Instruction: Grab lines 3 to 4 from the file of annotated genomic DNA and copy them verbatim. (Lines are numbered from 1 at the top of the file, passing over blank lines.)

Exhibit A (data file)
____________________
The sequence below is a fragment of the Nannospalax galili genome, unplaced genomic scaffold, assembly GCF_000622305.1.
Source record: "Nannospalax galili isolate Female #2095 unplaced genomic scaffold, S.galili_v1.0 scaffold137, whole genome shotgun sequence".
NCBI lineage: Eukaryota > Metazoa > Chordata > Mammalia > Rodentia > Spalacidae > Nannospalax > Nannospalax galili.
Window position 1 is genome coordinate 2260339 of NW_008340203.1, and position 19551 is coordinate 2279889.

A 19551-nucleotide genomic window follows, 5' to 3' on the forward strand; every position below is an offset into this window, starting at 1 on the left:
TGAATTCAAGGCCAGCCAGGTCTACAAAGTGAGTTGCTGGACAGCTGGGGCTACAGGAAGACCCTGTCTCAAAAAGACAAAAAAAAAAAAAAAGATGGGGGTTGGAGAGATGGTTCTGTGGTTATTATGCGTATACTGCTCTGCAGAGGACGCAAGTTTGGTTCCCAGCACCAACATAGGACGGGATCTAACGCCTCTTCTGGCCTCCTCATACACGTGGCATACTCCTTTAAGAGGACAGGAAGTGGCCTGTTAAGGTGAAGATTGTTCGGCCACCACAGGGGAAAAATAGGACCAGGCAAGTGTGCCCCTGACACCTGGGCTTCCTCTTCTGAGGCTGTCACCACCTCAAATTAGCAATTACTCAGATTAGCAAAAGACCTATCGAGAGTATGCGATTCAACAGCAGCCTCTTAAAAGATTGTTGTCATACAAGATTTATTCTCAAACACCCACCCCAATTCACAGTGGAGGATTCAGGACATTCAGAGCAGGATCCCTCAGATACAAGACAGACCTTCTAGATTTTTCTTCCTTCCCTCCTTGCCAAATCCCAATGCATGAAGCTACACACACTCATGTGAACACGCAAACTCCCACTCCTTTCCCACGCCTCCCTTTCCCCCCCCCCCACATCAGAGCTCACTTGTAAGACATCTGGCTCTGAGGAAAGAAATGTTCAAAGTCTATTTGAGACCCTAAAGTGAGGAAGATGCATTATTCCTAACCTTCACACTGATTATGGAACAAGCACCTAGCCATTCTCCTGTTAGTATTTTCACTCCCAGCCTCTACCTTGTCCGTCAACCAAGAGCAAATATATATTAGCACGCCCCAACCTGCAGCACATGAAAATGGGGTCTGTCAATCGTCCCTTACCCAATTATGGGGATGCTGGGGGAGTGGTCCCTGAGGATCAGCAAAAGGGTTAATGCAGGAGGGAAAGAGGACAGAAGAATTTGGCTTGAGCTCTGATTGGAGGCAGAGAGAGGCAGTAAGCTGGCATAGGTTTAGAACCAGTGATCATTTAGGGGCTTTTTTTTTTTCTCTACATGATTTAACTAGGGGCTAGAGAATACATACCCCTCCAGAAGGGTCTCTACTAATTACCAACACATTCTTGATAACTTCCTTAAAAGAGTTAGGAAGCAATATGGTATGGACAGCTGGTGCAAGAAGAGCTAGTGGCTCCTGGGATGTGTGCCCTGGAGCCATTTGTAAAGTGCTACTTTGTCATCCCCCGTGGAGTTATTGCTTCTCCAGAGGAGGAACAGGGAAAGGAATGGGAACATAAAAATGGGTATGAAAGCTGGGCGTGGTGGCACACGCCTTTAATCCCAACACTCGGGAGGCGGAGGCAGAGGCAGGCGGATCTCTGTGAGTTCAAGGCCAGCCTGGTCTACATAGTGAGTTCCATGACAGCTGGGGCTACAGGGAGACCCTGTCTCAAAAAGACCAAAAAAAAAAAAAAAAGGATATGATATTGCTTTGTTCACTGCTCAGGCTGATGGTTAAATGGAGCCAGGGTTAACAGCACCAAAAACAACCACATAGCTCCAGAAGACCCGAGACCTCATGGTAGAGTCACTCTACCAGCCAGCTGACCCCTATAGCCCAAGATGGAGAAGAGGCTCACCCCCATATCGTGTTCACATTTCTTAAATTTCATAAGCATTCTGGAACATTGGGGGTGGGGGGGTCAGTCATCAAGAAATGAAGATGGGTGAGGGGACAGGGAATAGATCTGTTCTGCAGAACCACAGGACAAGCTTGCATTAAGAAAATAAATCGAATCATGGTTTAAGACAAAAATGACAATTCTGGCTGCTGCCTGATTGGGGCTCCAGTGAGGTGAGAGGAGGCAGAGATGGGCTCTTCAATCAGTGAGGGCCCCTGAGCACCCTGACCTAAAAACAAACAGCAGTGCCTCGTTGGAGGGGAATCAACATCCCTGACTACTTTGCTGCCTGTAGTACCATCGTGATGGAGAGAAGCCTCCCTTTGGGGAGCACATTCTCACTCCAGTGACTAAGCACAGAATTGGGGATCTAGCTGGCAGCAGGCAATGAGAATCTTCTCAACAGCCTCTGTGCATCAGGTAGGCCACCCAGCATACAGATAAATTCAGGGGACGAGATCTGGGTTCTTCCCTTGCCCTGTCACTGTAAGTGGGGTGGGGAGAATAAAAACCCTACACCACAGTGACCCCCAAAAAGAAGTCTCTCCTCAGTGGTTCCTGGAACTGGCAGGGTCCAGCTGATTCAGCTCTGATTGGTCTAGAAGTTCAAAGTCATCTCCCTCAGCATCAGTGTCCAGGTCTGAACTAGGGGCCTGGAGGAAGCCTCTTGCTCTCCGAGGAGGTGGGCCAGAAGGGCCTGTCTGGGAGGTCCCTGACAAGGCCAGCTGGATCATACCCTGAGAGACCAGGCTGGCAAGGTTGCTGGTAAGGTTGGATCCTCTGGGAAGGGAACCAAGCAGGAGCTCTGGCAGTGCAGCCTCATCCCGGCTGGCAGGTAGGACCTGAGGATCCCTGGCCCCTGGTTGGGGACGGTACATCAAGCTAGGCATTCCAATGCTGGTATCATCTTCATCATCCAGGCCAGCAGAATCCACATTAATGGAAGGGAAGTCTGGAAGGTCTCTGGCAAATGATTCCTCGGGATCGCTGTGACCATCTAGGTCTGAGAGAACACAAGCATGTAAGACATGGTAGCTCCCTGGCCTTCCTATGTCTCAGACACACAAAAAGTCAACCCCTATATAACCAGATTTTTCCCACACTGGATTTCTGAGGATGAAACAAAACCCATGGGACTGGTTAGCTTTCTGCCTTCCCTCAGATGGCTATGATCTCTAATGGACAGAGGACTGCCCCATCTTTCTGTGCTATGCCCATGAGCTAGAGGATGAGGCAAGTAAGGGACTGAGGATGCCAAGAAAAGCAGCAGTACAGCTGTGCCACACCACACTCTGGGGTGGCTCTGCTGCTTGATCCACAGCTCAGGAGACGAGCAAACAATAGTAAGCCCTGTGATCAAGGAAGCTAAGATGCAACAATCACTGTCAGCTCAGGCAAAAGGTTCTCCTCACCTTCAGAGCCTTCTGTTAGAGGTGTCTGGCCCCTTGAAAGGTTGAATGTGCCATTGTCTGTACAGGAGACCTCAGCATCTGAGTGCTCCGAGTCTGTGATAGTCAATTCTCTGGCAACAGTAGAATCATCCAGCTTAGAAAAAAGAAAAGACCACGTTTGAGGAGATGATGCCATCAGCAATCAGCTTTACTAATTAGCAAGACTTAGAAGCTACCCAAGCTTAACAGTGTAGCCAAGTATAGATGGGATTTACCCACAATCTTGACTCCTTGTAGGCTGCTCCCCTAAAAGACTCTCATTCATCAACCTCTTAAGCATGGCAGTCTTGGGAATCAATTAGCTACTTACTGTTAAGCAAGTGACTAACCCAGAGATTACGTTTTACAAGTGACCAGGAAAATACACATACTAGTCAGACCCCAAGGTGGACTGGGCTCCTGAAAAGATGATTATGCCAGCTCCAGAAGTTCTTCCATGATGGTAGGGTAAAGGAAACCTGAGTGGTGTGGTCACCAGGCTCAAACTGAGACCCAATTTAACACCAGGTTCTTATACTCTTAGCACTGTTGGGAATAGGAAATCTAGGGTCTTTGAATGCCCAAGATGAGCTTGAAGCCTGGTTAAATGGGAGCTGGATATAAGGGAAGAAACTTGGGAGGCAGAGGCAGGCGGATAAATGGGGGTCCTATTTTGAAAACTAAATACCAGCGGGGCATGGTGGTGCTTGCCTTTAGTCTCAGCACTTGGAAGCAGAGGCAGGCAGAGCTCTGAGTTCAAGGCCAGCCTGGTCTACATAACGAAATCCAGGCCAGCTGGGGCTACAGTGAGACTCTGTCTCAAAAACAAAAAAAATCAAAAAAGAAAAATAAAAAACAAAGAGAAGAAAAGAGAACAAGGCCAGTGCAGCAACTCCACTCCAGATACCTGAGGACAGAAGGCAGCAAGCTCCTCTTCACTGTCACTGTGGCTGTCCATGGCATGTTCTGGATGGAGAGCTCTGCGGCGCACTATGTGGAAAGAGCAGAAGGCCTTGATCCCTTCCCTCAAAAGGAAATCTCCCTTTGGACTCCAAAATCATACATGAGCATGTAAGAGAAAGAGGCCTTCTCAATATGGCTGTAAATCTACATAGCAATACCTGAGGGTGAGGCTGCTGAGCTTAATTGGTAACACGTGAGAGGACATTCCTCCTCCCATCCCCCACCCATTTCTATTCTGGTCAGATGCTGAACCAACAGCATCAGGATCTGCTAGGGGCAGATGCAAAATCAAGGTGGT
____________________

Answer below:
NCBI lineage: Eukaryota > Metazoa > Chordata > Mammalia > Rodentia > Spalacidae > Nannospalax > Nannospalax galili.
Window position 1 is genome coordinate 2260339 of NW_008340203.1, and position 19551 is coordinate 2279889.